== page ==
This may seem a somewhat strange requirement : I want to download youtube videos as I see it. I know that I would have to capture the packets using a program like wireshark , and I do know that this is possible. So lets say I have 3 computers on my network and 1 smartphone. Lets say I view a youtube video on my phone. I now want this video to be recorded on any one of the computers so that I can see it later(record in the sense capture the packets so that I dont have to download it again and waste my bandwidth). Are there any programs which will do this for me? The reason I want this is I use IMediaShare to view youtube videos on my Tv. Now once I see a video if I want to see it at a later point of time I have to download the entire video again.
I propose an easier solution!
Setup one computer with Linux, maybe a Raspberry Pi to use less continuous power. Sniff your home network for youtube http requests. Download the videos with
Install Youtube-DL with apt-get and Update
Download Youtube Video for Off-line Viewing
As I understand you would like to download video file from Youtube, this is not very difficult and there are plenty different services over Internet to do this.
For example use this service - http://savefrom.net let say you would like to download video what has address https://www.youtube.com/watch?v=TTqpEJh03fI - you go to http://savefrom.net paste address of video into search bar, press download - and service will bring some direct download links on the right side of page with different video formats and quality (FLV, MP4, 3GP) then select one fits you most and download video file on your PC.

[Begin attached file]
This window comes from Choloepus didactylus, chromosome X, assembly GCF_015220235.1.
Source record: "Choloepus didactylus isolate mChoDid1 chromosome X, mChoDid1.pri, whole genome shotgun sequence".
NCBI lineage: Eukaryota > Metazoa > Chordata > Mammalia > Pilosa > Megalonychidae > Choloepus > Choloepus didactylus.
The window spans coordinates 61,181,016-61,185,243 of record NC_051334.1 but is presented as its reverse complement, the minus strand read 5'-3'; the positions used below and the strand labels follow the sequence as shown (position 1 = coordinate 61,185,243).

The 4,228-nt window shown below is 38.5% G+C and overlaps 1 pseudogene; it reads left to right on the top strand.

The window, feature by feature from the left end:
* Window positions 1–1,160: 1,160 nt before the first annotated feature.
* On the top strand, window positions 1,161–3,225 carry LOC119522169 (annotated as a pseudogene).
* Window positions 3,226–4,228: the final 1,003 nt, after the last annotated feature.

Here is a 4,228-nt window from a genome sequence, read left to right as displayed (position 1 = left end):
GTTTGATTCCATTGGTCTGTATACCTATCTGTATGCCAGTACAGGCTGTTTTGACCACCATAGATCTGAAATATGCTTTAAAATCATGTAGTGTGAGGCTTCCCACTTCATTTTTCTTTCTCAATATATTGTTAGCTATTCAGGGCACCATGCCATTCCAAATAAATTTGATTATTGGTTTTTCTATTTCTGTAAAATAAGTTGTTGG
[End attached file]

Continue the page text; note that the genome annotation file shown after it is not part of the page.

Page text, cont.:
If i was to try to do it, i would start by installing a (transparent or not) HTTP proxy and start messing around with its options to cache everything from youtube.com
I don't know if youtube.com is HTTP cache friendly or not, but if it's not, hacking the source of the HTTP proxy might be necessary.
This will (hopefully) prevent your phone from downloading the video twice, but your TV will likely request a higher quality video, that your phone would not be able to handle otherwise. This is a different problem.
If you can handle YouTube "captures" manually, then there is a probably most naive but simple way of doing this by means of FireFox extension MediaStealer. It does not require to install any heavy soft such as traffic monitors (WireShark and similar), and proxies. And most important thing is that it eliminates much efforts to analise traffic that you should be doing otherwise. The extension will just save the video you watching (say, as
If you know that you want to keep the video before starting it, then you can use an extension, addon, or user-script (I recommend YousableTubeFix).
If you don’t know that you want to keep it before starting, then unless you happen to have a packet-sniffer constantly running in the background for some reason, then your only option is to copy it from the browser cache (which may be difficult on a smartphone).
The problem is that video-streaming sites not only lock the video file as it is being streamed (which means you cannot copy it), but they mark it with a flag that causes the OS to delete it immediately as soon as the lock is closed, so you cannot forcibly close the lock.
Your best bet is to use a tool like Unlocker to copy it. Do not close the lock because the file will be deleted! Instead use its Copy function to copy the file from the cache and rename it.
You will want to clear your browser cache before starting the video or while it is still locked in order to make it easier to identify the correct file (also sort the files by size since videos tend to be the largest).
The above information applies to older versions of Chrome. In newer versions (~21, 22 or so and up?) Chrome no longer uses locked-temporary files in the temp-directory. Instead, it now saves streaming videos to the regular browser cache folder in the User Data Directory (e.g.,
This should make it much easier to copy the cached videos from a phone.
Note however that this still only applies to certain videos like those on YouTube; sites that use other methods of streaming videos like RTSP will still not work as they still use “native files” in Windows (and presumably tmpfs in *nix/Mac). As such, they must still be “ripped” using the same stream-capturing tools as before.